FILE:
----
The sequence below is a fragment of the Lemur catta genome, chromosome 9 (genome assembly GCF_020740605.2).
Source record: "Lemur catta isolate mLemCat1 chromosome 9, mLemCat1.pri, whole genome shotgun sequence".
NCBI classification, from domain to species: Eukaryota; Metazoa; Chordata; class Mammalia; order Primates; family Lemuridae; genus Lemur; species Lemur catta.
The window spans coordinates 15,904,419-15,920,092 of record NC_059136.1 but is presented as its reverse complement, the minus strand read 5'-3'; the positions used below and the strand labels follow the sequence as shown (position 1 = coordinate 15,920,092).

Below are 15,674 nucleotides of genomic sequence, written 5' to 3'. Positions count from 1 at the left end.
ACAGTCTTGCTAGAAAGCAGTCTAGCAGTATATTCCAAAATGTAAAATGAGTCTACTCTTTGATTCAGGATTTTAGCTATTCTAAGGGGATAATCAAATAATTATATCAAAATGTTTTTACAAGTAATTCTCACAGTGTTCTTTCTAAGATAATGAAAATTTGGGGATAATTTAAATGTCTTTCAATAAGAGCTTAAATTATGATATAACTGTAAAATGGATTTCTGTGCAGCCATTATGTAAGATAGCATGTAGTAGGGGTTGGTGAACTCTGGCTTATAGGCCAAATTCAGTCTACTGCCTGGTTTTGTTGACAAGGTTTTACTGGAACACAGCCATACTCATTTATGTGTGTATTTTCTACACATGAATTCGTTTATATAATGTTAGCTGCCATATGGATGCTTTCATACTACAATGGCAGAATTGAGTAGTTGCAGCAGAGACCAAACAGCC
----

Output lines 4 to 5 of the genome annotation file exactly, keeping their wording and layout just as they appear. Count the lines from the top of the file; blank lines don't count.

The window spans coordinates 15,904,419-15,920,092 of record NC_059136.1 but is presented as its reverse complement, the minus strand read 5'-3'; the positions used below and the strand labels follow the sequence as shown (position 1 = coordinate 15,920,092).

Below are 15,674 nucleotides of genomic sequence, written 5' to 3'. Positions count from 1 at the left end.